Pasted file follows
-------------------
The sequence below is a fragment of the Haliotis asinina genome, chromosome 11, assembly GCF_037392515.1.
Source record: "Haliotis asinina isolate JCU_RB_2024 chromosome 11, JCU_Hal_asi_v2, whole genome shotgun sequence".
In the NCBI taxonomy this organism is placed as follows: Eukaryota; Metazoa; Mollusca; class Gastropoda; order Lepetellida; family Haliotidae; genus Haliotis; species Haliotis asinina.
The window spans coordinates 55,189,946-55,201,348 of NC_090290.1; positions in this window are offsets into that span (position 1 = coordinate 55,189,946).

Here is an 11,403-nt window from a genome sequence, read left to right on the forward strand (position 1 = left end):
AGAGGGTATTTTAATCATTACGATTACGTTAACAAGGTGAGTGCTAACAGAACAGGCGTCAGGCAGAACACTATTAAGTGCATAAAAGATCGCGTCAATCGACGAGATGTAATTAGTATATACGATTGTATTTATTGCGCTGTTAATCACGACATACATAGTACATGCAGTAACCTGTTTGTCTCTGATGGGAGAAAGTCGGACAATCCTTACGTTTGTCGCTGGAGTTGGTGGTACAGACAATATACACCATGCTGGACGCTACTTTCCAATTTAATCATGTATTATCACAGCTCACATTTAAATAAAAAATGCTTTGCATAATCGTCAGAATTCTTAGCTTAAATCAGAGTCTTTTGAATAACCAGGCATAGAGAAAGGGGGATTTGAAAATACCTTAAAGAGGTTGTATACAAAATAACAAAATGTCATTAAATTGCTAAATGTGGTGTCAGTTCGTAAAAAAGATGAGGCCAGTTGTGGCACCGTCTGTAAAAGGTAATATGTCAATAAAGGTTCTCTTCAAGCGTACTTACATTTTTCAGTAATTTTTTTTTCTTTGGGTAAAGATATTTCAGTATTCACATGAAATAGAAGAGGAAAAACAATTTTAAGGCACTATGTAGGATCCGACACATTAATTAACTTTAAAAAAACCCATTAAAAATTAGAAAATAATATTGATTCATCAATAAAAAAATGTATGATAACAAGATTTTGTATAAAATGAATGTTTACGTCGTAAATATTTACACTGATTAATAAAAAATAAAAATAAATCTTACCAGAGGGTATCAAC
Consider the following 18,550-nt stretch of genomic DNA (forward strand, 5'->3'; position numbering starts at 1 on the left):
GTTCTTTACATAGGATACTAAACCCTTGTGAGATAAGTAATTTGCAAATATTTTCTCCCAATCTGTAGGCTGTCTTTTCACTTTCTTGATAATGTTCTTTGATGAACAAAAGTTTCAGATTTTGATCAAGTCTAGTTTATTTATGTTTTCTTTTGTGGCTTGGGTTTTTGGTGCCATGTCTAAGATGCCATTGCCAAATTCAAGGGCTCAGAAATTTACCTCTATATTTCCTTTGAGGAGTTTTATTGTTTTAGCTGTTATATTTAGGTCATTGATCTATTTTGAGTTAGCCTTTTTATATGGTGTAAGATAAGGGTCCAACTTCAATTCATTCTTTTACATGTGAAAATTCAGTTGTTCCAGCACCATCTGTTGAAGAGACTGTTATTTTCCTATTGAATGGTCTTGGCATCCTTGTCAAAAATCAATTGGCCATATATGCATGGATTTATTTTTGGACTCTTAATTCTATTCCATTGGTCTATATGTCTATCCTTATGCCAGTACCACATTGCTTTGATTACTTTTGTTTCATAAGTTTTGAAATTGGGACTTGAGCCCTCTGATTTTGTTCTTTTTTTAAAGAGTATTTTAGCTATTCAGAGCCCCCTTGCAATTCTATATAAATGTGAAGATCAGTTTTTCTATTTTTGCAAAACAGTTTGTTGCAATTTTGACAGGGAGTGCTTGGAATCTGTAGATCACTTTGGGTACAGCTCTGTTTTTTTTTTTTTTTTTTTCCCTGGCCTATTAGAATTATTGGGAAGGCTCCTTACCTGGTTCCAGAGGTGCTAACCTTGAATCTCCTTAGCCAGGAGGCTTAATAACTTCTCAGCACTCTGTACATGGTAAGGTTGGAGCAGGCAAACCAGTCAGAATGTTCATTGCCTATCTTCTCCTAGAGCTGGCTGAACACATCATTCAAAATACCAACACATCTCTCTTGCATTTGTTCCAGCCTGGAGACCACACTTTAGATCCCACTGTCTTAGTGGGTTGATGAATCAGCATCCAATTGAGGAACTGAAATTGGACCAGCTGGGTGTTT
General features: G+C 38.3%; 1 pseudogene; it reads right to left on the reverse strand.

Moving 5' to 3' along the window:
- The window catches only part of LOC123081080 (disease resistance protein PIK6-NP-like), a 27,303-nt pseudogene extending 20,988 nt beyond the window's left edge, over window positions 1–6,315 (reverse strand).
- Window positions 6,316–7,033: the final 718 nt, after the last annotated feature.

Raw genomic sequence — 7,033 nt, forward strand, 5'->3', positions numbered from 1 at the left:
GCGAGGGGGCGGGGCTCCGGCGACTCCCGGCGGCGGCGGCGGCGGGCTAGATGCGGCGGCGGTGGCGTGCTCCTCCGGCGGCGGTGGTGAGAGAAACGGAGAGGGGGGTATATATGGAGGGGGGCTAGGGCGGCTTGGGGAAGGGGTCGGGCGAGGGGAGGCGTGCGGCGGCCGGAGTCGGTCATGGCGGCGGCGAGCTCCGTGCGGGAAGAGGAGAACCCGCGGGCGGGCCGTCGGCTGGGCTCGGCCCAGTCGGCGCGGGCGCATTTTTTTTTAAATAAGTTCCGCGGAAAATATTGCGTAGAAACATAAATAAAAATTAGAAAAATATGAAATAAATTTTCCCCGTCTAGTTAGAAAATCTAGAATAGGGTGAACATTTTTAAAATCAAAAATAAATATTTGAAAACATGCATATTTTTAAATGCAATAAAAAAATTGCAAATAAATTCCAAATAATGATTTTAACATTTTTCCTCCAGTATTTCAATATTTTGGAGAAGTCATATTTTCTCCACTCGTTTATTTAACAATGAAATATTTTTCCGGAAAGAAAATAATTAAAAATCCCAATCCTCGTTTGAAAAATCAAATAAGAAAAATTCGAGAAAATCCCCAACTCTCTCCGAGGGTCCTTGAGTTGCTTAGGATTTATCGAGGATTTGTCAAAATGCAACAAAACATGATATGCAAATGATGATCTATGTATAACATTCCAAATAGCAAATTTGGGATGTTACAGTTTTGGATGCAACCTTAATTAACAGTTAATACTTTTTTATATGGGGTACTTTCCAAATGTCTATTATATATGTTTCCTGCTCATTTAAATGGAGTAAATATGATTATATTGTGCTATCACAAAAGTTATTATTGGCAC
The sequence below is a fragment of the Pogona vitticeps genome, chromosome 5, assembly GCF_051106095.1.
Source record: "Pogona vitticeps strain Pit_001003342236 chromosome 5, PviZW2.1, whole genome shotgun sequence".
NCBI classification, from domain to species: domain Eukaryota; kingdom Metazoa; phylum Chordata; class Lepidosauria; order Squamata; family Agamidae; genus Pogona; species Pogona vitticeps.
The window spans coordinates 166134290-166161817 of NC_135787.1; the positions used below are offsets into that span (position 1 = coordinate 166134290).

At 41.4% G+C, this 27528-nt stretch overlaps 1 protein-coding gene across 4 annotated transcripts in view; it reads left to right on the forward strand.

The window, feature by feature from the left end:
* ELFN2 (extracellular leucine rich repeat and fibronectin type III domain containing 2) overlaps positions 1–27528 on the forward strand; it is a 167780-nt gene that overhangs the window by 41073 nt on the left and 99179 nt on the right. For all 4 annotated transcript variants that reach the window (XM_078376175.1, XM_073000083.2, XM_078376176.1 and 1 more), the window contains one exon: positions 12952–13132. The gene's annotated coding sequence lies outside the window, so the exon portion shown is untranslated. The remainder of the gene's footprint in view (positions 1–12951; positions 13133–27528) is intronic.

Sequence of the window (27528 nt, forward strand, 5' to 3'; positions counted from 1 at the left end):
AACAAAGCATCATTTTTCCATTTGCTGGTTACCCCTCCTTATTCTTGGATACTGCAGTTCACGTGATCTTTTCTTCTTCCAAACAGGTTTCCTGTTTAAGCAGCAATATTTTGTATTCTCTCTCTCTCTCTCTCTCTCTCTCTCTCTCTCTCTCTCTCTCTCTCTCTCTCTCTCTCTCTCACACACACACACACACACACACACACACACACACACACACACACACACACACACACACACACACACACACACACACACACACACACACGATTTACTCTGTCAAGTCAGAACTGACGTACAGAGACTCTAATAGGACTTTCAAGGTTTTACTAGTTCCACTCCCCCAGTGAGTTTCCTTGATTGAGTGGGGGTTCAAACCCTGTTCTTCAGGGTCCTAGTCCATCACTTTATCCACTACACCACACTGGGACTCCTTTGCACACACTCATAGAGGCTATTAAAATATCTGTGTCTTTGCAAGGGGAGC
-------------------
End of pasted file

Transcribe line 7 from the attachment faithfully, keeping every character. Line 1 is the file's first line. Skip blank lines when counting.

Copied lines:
Consider the following 18,550-nt stretch of genomic DNA (forward strand, 5'->3'; position numbering starts at 1 on the left):